• The 'V Strip' – used between 1963 and 1969, and revived in 1973. White shirt with blue V, blue shorts. The current "away" strip has blue shorts, but features a blue shirt with white V.
  • Blue & White hoops - From 1970 to 1972, the club adopted a jersey featuring blue and white hoops. This reverted to the 'V Strip' from 1973 onwards.


Exterior of Accor Stadium

In their inaugural season, very few home matches were allocated to the Canterbury-Bankstown club. However, when the opportunity arose the club took their matches to either Marrickville or Pratten Park. From the following season, the club began to base itself at Belmore Sports Ground. The club had a long-time affinity with the ground and stayed there continuously until 1994.

In 1995 when the Super League War began to come about, the club changed its playing name to the "Sydney Bulldogs" in an attempt to broaden its fan base and played matches at Parramatta Stadium where spectator facilities were of a higher class. This move paid off with the club going on to become premiers that season. However, the club reverted its name to Canterbury for the 1996 season and once again played matches out of Belmore Sports Ground; something that lasted up until the inaugural National Rugby League season of 1998.

Interior of Accor Stadium

Once the new Stadium Australia had been finished and opened in preparation for the Sydney 2000 Olympic Games, the club began to play matches there between 1999 and 2000. From 2001 to 2005, the club then began to play matches out of the new Sydney Showground at Homebush Bay, with bigger matches played out of the then-Telstra Stadium from 2003. When fans began to complain about the poor quality of the Showground venue as a rugby league ground, the club eventually decided to move all future home matches to the Stadium, where the club remains. In 2008, Telstra Stadium became known as ANZ Stadium due to a naming rights change.

The club's training and administration offices remained at Belmore Sports Ground until the beginning of 2008, but were relocated to Sydney Olympic Park during the 2008 season. With the NSW Government committing to upgrading Belmore Sports Ground, the club administration and training has now been returned to the historical ground after a $9 million upgrade.

In 2015, the club played two home games at their traditional home ground Belmore Sports Ground as part of the club's 80th-anniversary celebrations. They have continued to play some games at Belmore every year since 2015. From 2019, the club started to schedule only one home fixture at Belmore Sports Ground. No game was held at Belmore in the 2020 season due to the COVID-19 season postponement and season rescheduling.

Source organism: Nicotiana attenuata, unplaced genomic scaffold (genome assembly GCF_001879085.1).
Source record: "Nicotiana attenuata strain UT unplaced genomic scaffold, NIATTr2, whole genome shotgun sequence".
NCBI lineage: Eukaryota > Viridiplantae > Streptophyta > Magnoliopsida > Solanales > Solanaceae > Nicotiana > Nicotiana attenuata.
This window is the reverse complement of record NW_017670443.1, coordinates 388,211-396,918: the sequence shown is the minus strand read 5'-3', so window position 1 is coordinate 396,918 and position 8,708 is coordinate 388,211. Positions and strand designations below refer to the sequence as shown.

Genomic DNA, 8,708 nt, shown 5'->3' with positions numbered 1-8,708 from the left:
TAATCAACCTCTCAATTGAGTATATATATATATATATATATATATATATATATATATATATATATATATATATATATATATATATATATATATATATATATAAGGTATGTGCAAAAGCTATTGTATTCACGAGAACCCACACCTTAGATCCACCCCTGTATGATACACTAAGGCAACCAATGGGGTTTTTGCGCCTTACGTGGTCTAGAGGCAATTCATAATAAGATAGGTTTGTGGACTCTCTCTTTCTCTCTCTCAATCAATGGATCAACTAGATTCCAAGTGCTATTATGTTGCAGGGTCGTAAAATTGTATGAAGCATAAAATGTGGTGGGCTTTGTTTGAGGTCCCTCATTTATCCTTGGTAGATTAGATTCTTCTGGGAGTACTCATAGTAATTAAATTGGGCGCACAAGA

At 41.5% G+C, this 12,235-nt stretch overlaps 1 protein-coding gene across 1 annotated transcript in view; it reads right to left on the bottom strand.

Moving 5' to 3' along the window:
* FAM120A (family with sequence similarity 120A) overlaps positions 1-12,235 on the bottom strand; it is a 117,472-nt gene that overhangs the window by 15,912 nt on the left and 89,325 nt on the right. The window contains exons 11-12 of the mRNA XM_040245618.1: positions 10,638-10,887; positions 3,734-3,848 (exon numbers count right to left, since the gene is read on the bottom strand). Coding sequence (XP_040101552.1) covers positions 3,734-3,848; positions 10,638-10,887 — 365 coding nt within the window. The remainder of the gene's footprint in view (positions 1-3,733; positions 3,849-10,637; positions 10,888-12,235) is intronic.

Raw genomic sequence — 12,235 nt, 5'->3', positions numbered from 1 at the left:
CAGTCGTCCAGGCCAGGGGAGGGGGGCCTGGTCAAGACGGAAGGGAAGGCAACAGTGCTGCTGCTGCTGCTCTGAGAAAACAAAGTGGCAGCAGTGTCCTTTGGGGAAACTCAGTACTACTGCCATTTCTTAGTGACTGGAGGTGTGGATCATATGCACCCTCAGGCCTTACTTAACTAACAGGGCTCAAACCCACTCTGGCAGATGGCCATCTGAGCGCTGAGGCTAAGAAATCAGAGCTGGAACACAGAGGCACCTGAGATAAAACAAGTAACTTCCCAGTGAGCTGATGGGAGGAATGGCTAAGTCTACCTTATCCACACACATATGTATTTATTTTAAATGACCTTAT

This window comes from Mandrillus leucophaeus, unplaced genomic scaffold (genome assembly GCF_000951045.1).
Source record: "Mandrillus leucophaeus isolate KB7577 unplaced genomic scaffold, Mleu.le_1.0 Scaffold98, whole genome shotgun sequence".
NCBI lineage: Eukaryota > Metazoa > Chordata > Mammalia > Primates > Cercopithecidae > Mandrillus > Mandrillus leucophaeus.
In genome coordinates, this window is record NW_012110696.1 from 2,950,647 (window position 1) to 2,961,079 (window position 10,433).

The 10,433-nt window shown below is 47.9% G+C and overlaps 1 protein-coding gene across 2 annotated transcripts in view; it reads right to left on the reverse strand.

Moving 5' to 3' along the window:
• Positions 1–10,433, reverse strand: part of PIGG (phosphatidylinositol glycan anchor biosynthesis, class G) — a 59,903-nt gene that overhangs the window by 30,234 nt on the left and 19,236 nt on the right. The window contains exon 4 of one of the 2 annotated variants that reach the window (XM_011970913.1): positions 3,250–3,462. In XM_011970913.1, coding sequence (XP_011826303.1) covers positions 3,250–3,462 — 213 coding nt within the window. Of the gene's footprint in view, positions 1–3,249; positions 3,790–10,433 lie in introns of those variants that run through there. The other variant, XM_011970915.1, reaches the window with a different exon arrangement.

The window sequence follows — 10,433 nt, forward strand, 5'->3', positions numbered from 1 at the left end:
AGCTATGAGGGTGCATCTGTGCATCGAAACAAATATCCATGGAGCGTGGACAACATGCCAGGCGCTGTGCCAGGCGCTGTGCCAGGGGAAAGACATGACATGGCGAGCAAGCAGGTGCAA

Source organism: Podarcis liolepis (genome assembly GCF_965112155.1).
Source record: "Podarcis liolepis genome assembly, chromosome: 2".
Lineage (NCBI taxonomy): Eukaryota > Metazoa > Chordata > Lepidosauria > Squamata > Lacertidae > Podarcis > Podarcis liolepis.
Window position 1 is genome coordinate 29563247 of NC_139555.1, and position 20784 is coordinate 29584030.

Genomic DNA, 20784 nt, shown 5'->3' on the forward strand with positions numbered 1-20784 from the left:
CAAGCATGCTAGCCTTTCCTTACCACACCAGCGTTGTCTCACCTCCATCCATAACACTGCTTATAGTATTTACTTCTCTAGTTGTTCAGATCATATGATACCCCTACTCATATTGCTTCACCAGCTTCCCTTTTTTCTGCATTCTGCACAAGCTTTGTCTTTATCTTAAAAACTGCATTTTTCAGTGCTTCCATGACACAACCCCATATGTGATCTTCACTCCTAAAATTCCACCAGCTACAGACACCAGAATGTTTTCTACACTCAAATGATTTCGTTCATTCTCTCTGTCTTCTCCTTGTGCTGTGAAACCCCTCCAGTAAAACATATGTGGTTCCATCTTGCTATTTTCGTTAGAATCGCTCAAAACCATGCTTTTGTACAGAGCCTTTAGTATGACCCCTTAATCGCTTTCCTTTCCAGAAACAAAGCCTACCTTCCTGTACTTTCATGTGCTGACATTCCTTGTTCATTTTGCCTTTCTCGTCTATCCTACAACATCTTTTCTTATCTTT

Belmore Oval, Crowd at 2015 "Return to Belmore" match, where the Bulldogs defeated the Melbourne Storm.

The Bulldogs Army is the core supporter group for the Bulldogs, with the section they sit within known as 'The Kennel'. To be sitting in this section, supporters must become a member of the club itself and register any large flags and/or banners which are brought to the game. At all away games the Bulldogs Army locates themselves in the general admission section. The main aim of the Bulldogs Army is to show support and passion for the Bulldogs.

As the region's traditional local representatives, the Bulldogs predominantly draw on a support base in and around the districts of Canterbury and Bankstown in south-western Sydney, although in recent years club administration and home matches have relocated to Sydney Olympic Park. The Bulldogs are the most supported NRL club in regional NSW—over 25% of Bulldog fans are located in regional NSW, over 25% are located outside of NSW and over 10% are located in Queensland.[31] The club has one of the highest average attendances in the league: over the 2010 season, it was one of only two clubs to record an average home crowd of more than 20,000.[32]

The multicultural demographics of the suburbs in the club's support base, such as Lakemba, means the club has a large number of supporters from a range of non-Anglo ethnicities. In recent years the club has become particularly identified in the media with the Lebanese and the Greek community, particularly with the club's former star goalkicker Hazem El Masri, who migrated from Lebanon as a young child. The Greek community has a huge history of Greeks playing for the club dating back to the 1970s with club legend Dr George Peponis, who migrated from Greece as a very young child who captained the Bulldogs and Australia. El Masri retired at the end of the 2009 season.

Notable supporters[edit]


Parramatta Eels[edit]

The rivalry between the Canterbury-Bankstown Bulldogs and the Parramatta Eels is one of the fiercest in the NRL. The two clubs have been geographically close throughout their whole histories. In the 1980s, Canterbury and Parramatta both won four premierships each and met in two grand finals in 1984 and 1986.